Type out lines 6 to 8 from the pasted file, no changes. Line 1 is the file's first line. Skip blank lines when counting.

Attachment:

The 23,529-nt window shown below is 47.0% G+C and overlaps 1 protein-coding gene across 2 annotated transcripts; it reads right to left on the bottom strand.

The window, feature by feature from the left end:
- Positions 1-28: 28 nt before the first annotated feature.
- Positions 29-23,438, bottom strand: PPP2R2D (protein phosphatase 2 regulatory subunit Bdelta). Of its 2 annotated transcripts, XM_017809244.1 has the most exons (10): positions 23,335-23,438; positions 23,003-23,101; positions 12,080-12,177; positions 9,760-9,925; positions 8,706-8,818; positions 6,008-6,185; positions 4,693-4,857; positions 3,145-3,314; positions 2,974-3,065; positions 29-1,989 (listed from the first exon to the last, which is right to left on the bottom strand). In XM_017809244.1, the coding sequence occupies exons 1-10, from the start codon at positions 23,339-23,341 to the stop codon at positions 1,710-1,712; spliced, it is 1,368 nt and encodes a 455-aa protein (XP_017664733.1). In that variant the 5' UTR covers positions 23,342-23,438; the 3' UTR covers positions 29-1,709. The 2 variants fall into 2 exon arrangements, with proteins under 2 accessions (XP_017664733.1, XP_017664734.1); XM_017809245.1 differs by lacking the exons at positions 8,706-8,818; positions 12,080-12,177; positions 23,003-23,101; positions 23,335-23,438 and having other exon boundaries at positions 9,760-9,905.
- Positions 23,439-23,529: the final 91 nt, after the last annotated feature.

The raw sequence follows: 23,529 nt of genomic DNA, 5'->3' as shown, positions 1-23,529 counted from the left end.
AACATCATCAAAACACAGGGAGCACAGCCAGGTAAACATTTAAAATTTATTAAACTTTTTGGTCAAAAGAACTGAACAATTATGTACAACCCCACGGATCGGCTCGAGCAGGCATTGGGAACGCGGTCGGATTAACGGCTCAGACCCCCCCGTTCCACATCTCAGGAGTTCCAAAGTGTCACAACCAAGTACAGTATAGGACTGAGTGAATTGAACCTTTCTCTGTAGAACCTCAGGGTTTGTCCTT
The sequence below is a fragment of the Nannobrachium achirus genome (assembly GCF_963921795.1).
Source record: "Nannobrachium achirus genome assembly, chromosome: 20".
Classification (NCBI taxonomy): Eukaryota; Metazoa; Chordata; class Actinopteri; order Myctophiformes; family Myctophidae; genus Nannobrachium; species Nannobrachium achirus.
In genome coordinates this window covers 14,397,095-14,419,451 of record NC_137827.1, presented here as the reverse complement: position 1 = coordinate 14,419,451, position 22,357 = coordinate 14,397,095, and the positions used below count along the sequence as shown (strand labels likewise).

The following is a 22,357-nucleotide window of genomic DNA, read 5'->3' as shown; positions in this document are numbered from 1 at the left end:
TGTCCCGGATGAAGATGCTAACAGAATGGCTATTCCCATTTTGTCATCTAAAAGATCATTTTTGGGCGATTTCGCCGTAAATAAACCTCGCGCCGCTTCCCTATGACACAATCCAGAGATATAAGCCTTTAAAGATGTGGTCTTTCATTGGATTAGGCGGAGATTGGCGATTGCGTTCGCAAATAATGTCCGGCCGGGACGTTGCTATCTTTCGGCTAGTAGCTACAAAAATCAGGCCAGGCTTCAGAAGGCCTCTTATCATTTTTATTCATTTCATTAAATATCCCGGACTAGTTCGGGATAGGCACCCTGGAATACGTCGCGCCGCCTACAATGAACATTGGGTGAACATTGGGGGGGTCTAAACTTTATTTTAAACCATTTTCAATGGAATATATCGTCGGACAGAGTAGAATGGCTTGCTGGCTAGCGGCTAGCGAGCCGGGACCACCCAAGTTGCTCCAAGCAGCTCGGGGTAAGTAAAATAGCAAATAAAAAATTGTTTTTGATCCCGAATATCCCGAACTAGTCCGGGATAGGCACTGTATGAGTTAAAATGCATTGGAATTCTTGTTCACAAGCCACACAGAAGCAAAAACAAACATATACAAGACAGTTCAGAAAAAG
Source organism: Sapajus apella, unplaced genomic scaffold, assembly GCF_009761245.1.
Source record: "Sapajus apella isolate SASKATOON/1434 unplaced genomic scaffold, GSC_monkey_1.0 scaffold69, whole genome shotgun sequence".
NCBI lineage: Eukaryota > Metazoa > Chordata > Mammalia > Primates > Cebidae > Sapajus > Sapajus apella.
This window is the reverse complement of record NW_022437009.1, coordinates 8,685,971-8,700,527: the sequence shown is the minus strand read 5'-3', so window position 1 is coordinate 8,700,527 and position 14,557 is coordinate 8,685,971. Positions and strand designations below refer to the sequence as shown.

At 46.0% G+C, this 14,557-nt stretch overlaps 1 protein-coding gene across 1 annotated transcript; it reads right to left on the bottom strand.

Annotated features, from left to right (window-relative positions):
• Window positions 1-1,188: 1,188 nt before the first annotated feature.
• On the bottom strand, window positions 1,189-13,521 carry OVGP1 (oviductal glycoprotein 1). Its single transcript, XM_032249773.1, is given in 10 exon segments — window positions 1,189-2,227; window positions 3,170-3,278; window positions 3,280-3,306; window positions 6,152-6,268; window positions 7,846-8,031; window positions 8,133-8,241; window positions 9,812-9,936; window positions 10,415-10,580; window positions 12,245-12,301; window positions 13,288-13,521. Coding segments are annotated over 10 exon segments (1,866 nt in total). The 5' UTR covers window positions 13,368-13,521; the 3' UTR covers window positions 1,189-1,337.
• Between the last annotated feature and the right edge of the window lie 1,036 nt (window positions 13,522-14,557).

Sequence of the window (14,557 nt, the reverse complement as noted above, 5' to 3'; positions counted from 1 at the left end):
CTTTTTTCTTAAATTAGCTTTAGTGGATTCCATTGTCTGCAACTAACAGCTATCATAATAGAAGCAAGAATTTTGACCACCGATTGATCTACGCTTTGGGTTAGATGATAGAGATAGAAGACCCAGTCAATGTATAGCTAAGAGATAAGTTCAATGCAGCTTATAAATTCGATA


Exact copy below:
The raw sequence follows: 23,529 nt of genomic DNA, 5'->3' as shown, positions 1-23,529 counted from the left end.
AACATCATCAAAACACAGGGAGCACAGCCAGGTAAACATTTAAAATTTATTAAACTTTTTGGTCAAAAGAACTGAACAATTATGTACAACCCCACGGATCGGCTCGAGCAGGCATTGGGAACGCGGTCGGATTAACGGCTCAGACCCCCCCGTTCCACATCTCAGGAGTTCCAAAGTGTCACAACCAAGTACAGTATAGGACTGAGTGAATTGAACCTTTCTCTGTAGAACCTCAGGGTTTGTCCTT
The sequence below is a fragment of the Nannobrachium achirus genome (assembly GCF_963921795.1).